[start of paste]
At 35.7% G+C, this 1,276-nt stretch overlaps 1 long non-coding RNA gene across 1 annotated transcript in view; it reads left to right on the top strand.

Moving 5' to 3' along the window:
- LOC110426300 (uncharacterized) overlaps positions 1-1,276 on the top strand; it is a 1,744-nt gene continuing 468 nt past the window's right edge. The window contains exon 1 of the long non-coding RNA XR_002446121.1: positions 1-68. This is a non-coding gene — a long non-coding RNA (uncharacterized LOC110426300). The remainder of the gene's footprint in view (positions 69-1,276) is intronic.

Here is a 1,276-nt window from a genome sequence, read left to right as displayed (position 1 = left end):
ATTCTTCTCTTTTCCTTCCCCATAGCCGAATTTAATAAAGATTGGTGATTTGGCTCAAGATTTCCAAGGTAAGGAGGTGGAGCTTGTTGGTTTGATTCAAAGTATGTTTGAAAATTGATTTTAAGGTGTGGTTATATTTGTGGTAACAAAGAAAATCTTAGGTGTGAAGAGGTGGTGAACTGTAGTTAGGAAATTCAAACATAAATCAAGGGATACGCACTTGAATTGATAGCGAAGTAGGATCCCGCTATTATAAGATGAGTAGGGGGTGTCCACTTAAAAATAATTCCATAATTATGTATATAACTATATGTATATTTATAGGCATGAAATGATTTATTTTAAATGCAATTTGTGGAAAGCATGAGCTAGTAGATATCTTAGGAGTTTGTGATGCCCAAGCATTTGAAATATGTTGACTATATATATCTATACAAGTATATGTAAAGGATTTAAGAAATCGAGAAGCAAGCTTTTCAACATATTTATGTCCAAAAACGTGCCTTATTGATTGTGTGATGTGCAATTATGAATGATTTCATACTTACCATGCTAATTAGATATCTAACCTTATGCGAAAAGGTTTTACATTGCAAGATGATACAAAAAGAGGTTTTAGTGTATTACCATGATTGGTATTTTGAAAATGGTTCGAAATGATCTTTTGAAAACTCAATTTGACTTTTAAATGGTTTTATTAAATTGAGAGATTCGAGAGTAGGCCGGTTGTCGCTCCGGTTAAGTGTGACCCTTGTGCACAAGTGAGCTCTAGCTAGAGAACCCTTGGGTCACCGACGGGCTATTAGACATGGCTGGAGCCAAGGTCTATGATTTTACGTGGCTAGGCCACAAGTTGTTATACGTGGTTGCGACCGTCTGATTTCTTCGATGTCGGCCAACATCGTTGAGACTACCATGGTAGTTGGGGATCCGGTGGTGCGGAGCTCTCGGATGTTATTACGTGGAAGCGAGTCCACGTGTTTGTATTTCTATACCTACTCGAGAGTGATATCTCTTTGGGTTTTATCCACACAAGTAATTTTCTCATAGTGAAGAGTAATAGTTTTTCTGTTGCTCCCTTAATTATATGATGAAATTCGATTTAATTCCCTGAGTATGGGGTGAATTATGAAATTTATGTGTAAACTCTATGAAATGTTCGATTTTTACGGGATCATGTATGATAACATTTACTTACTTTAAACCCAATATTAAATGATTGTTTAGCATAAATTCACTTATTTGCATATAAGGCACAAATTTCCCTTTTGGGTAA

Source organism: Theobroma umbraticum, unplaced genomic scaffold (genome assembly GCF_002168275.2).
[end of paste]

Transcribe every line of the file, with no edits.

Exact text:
At 35.7% G+C, this 1,276-nt stretch overlaps 1 long non-coding RNA gene across 1 annotated transcript in view; it reads left to right on the top strand.

Moving 5' to 3' along the window:
- LOC110426300 (uncharacterized) overlaps positions 1-1,276 on the top strand; it is a 1,744-nt gene continuing 468 nt past the window's right edge. The window contains exon 1 of the long non-coding RNA XR_002446121.1: positions 1-68. This is a non-coding gene — a long non-coding RNA (uncharacterized LOC110426300). The remainder of the gene's footprint in view (positions 69-1,276) is intronic.

Here is a 1,276-nt window from a genome sequence, read left to right as displayed (position 1 = left end):
ATTCTTCTCTTTTCCTTCCCCATAGCCGAATTTAATAAAGATTGGTGATTTGGCTCAAGATTTCCAAGGTAAGGAGGTGGAGCTTGTTGGTTTGATTCAAAGTATGTTTGAAAATTGATTTTAAGGTGTGGTTATATTTGTGGTAACAAAGAAAATCTTAGGTGTGAAGAGGTGGTGAACTGTAGTTAGGAAATTCAAACATAAATCAAGGGATACGCACTTGAATTGATAGCGAAGTAGGATCCCGCTATTATAAGATGAGTAGGGGGTGTCCACTTAAAAATAATTCCATAATTATGTATATAACTATATGTATATTTATAGGCATGAAATGATTTATTTTAAATGCAATTTGTGGAAAGCATGAGCTAGTAGATATCTTAGGAGTTTGTGATGCCCAAGCATTTGAAATATGTTGACTATATATATCTATACAAGTATATGTAAAGGATTTAAGAAATCGAGAAGCAAGCTTTTCAACATATTTATGTCCAAAAACGTGCCTTATTGATTGTGTGATGTGCAATTATGAATGATTTCATACTTACCATGCTAATTAGATATCTAACCTTATGCGAAAAGGTTTTACATTGCAAGATGATACAAAAAGAGGTTTTAGTGTATTACCATGATTGGTATTTTGAAAATGGTTCGAAATGATCTTTTGAAAACTCAATTTGACTTTTAAATGGTTTTATTAAATTGAGAGATTCGAGAGTAGGCCGGTTGTCGCTCCGGTTAAGTGTGACCCTTGTGCACAAGTGAGCTCTAGCTAGAGAACCCTTGGGTCACCGACGGGCTATTAGACATGGCTGGAGCCAAGGTCTATGATTTTACGTGGCTAGGCCACAAGTTGTTATACGTGGTTGCGACCGTCTGATTTCTTCGATGTCGGCCAACATCGTTGAGACTACCATGGTAGTTGGGGATCCGGTGGTGCGGAGCTCTCGGATGTTATTACGTGGAAGCGAGTCCACGTGTTTGTATTTCTATACCTACTCGAGAGTGATATCTCTTTGGGTTTTATCCACACAAGTAATTTTCTCATAGTGAAGAGTAATAGTTTTTCTGTTGCTCCCTTAATTATATGATGAAATTCGATTTAATTCCCTGAGTATGGGGTGAATTATGAAATTTATGTGTAAACTCTATGAAATGTTCGATTTTTACGGGATCATGTATGATAACATTTACTTACTTTAAACCCAATATTAAATGATTGTTTAGCATAAATTCACTTATTTGCATATAAGGCACAAATTTCCCTTTTGGGTAA

Source organism: Theobroma umbraticum, unplaced genomic scaffold (genome assembly GCF_002168275.2).